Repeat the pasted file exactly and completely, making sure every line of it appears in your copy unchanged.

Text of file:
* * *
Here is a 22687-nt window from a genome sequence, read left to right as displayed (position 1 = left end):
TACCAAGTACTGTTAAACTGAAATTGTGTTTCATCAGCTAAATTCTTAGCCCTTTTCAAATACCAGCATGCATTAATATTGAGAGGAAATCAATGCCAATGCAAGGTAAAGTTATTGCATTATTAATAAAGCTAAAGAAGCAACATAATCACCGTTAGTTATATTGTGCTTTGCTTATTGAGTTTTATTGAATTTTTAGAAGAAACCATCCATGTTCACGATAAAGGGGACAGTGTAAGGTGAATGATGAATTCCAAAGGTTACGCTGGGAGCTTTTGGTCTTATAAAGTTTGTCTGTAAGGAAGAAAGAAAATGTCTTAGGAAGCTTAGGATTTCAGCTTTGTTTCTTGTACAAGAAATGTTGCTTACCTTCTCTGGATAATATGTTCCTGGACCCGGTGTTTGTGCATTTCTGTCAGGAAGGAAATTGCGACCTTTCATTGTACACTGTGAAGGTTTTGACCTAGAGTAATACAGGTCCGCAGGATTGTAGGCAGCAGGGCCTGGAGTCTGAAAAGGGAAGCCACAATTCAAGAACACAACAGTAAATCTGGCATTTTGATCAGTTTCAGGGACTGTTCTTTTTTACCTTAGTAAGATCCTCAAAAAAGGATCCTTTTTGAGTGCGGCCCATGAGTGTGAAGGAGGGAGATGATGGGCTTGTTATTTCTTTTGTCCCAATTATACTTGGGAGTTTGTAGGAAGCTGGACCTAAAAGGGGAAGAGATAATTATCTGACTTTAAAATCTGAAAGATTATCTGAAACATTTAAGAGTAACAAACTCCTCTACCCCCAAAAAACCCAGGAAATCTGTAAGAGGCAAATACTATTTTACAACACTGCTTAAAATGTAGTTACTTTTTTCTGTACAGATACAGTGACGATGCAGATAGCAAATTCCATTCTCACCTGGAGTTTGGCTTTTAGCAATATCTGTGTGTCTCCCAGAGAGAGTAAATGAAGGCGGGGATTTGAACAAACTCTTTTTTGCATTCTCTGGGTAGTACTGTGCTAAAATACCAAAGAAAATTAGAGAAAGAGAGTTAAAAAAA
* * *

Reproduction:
Here is a 22687-nt window from a genome sequence, read left to right as displayed (position 1 = left end):
TACCAAGTACTGTTAAACTGAAATTGTGTTTCATCAGCTAAATTCTTAGCCCTTTTCAAATACCAGCATGCATTAATATTGAGAGGAAATCAATGCCAATGCAAGGTAAAGTTATTGCATTATTAATAAAGCTAAAGAAGCAACATAATCACCGTTAGTTATATTGTGCTTTGCTTATTGAGTTTTATTGAATTTTTAGAAGAAACCATCCATGTTCACGATAAAGGGGACAGTGTAAGGTGAATGATGAATTCCAAAGGTTACGCTGGGAGCTTTTGGTCTTATAAAGTTTGTCTGTAAGGAAGAAAGAAAATGTCTTAGGAAGCTTAGGATTTCAGCTTTGTTTCTTGTACAAGAAATGTTGCTTACCTTCTCTGGATAATATGTTCCTGGACCCGGTGTTTGTGCATTTCTGTCAGGAAGGAAATTGCGACCTTTCATTGTACACTGTGAAGGTTTTGACCTAGAGTAATACAGGTCCGCAGGATTGTAGGCAGCAGGGCCTGGAGTCTGAAAAGGGAAGCCACAATTCAAGAACACAACAGTAAATCTGGCATTTTGATCAGTTTCAGGGACTGTTCTTTTTTACCTTAGTAAGATCCTCAAAAAAGGATCCTTTTTGAGTGCGGCCCATGAGTGTGAAGGAGGGAGATGATGGGCTTGTTATTTCTTTTGTCCCAATTATACTTGGGAGTTTGTAGGAAGCTGGACCTAAAAGGGGAAGAGATAATTATCTGACTTTAAAATCTGAAAGATTATCTGAAACATTTAAGAGTAACAAACTCCTCTACCCCCAAAAAACCCAGGAAATCTGTAAGAGGCAAATACTATTTTACAACACTGCTTAAAATGTAGTTACTTTTTTCTGTACAGATACAGTGACGATGCAGATAGCAAATTCCATTCTCACCTGGAGTTTGGCTTTTAGCAATATCTGTGTGTCTCCCAGAGAGAGTAAATGAAGGCGGGGATTTGAACAAACTCTTTTTTGCATTCTCTGGGTAGTACTGTGCTAAAATACCAAAGAAAATTAGAGAAAGAGAGTTAAAAAAA